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Aisle Seat 

Wednesday, Jun 12 1996
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Smoke Gets in My Eyes ...
... make it stop. You're in a theater, lost in an extraordinary performance, and then you spot it, far upstage, a hint, the merest whisper: fog. You freeze, waiting for the inevitable in-house cacophony. As the fog thickens, sending its first tendrils toward center stage, the coughing begins. At this point, no fog has actually reached the audience; this is anticipatory coughing. As the fog rolls in, the apprehensive coughing begins to sound like death rales. The non-coughers in the audience begin to clear their throats, certain something must be terribly wrong, or else why would all these people be coughing? As the fog begins drifting into the auditorium, hacking takes over, interspersed with wheezing, gasping, and enough huffing and puffing to blow the house down. At a recent performance I attended, people in the house began calling out: "This is awful. It's making me sick. Make it stop." The hope, I suppose, was that a stagehand would come in with a large vacuum and suck the offending mist away. All that happened, of course, was that the coughing continued, and the actors' lines were unintelligible. Whatever the director's reason for employing fog, the effect for the spectator is that of being at a coal miners' convention or at an open audition for Camille.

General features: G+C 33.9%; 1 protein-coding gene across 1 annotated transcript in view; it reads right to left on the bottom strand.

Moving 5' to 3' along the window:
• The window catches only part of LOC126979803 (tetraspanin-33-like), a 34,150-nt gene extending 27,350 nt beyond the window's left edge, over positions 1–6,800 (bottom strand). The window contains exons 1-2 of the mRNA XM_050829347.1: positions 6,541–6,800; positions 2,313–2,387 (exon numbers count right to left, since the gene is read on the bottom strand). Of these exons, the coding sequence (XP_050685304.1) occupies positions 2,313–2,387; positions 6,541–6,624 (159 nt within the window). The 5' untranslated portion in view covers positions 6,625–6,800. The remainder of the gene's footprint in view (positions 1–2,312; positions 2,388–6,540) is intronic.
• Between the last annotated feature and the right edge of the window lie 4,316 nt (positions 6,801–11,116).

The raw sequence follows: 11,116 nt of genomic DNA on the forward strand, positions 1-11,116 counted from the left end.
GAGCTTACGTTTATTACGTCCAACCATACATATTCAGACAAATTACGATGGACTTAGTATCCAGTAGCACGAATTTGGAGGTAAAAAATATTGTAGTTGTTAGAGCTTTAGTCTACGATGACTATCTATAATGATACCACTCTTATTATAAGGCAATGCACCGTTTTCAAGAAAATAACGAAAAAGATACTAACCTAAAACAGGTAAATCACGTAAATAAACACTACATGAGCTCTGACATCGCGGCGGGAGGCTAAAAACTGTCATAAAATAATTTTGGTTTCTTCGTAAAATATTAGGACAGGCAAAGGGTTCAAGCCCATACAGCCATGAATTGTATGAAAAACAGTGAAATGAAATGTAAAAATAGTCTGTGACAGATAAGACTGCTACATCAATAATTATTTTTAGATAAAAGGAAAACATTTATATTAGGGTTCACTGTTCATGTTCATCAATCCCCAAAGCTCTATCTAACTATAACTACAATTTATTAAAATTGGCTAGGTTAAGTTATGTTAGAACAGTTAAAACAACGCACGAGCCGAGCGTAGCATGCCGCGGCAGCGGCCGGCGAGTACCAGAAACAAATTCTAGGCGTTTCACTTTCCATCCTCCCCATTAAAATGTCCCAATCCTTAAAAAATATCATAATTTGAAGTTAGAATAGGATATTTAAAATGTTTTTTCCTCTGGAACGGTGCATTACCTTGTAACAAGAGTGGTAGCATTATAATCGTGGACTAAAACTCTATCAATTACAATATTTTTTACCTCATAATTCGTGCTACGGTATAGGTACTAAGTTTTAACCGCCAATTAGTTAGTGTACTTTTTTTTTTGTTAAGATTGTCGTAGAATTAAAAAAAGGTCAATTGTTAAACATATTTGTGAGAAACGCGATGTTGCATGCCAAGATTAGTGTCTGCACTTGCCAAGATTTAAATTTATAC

And the coughing may not be all in the head. The fogs most theaters use are a combination of propylene, triethylene, and butylene glycols. A recent article in Chemical Health & Safety, the journal of the American Chemical Society, said that "[None] of the primary glycols used in fog production is harmless." Actors -- who take a hit every night -- are worried. Says Brannon Wiles, business rep for Actors' Equity Association: "Equity wants to limit fog to dry ice and liquid nitrogen. We want glycol fog gone."

Wiles says that there are no studies that establish acceptable levels for the combination of chemicals that make the fog. Combination is the key word here; chemicals that are safe alone may be harmful when mixed together. A final twist: Wiles says that glycol vaporization -- the chemical is essentially boiled and released into the air -- is a new process, and an untested one. So Bay Area theater companies: No fogging, please.

An Absurd Note
Exit Theater closes its annual absurdist series with Eugene Ionesco's The Lesson, a tragic farce of education and domination, which runs on Tuesday nights through July 23. According to Managing Director Richard Livingston, the juxtaposition of Exit's production with the recent performance of The Lesson by the San Francisco Ballet is purely coincidental. Livingston suggests, however, "that people who saw the ballet might be interested in seeing the original." Call 673-3847 for tix.

By Deborah Peifer

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Deborah Peifer

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